Wednesday, March 21, 2007

Google Earth on Ubuntu: Time to replace the ATI

OK. I finally give up. I know when it's time to quit being cheap and at least upgrade the AGP video card on my aging system so I can run Google Earth. When I got home earlier this evening I googled for "r300 xorg google earth performance" and got the all the clues I needed in the first entry. On the Ubuntu forums no less.

Basically the open Radeon drivers don't have all the needed features. In fact, the complaints center around how "the graphics are really slow and choppy." Hey. Just like what I experience. Unfortunately, the solution given by one of the posters doesn't work for me. I have all the latest bits he calls out, and I even downloaded and installed DRIconf. However, disaster struck when I started it and selected "yes" for "Disable Low-impact fallback". When I started Google Earth it locked up the system good and hard. Big Red Switch time.

When I start DRIconf, I get the following in the terminal:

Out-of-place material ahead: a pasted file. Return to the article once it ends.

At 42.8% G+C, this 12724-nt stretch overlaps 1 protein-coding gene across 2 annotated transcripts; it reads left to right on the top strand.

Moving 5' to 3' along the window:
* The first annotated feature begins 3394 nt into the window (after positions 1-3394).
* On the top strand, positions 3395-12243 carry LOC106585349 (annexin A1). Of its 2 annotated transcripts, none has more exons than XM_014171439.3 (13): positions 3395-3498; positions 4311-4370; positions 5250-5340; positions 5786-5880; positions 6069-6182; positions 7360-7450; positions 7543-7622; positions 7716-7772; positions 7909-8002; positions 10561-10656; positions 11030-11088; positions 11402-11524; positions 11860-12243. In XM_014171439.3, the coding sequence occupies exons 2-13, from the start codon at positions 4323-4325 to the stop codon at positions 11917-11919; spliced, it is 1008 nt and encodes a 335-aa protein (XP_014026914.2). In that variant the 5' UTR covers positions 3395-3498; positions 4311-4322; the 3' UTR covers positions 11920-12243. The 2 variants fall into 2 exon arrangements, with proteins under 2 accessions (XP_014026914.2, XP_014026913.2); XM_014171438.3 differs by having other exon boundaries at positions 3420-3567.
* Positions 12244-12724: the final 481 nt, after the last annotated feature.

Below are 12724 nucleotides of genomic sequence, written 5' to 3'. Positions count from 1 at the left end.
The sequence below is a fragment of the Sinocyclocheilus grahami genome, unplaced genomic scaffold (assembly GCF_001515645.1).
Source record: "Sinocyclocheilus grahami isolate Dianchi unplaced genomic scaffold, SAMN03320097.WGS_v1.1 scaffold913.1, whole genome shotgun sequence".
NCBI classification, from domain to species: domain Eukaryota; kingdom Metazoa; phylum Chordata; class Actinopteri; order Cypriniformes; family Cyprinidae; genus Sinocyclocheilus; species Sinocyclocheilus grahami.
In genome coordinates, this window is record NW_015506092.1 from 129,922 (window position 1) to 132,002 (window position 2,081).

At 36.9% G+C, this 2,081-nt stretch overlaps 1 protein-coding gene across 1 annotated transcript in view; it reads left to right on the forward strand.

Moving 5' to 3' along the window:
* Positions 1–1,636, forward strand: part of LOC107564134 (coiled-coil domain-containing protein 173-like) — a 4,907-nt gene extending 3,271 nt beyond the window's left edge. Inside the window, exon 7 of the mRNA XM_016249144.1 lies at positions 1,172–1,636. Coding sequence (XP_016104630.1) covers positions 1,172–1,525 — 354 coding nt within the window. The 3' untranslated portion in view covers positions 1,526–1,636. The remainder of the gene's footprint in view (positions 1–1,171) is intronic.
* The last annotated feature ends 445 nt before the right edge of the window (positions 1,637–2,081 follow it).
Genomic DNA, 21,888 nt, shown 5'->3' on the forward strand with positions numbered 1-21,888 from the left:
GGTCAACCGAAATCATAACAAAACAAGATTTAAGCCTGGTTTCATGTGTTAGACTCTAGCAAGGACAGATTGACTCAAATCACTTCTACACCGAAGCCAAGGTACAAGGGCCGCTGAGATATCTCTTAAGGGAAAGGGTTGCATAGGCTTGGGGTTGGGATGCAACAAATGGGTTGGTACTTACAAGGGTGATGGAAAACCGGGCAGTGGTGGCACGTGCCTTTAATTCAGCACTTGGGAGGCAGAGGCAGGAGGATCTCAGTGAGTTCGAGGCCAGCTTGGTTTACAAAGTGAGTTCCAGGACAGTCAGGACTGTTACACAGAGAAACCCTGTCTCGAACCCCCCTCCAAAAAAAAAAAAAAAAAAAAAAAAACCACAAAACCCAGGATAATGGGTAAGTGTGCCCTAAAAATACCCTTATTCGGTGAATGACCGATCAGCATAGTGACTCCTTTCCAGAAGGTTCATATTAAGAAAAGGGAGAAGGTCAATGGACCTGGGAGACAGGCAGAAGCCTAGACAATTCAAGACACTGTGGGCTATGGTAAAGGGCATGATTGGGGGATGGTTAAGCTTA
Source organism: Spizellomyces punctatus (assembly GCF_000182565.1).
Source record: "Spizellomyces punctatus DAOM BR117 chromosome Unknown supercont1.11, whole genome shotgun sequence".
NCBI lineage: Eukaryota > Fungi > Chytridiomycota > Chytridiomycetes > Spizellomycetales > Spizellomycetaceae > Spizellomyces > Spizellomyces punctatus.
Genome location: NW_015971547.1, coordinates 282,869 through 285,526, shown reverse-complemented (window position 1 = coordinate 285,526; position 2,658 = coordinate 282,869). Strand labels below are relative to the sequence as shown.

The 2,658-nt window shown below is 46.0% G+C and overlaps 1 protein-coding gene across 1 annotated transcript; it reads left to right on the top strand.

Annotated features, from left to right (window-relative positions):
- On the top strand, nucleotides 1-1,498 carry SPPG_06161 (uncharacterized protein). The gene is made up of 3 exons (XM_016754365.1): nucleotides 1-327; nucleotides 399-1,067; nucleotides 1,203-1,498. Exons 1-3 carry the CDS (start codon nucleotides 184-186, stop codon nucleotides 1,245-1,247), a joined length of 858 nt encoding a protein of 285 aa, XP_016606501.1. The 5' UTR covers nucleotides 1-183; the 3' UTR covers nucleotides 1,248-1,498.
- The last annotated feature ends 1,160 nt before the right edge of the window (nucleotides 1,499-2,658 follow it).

libGL warning: 3D driver claims to not support visual 0x4b
And when I run Google Earth, I get the following in the terminal:
wbeebe@rhea:~$ googleearth
libGL warning: 3D driver claims to not support visual 0x4b
*********************************WARN_ONCE*********************************
File r300_render.c function r300Fallback line 428
Software fallback:ctx->Line.SmoothFlag
***************************************************************************
Try R300_SPAN_DISABLE_LOCKING env var if this hangs.
*********************************WARN_ONCE*********************************
File r300_state.c function r300Enable line 512
TODO - double side stencil !
***************************************************************************
*sigh*

I just ordered a GIGABYTE GV-N76G256D-RH GeForce 7600GS 256MB GDDR2 AGP 8X video card from Newegg to replace the ATI 9600 card in my system. I get the opportunity to not only upgrade my card under Ubuntu, but to radically change it from ATI to nVidia. I get to personally experience how Ubuntu handles the upgrade, and what needs to be done to get X working again. Joy, joy.

1 comment:

  1. not really a specific reply to the above article, but have read most of them, in relation to ubuntu, and your trials and tribulations with great interest, keep up the excellent work you've certainly made my ubuntu "transition" a little more easier, than by just jumping in at the deep end

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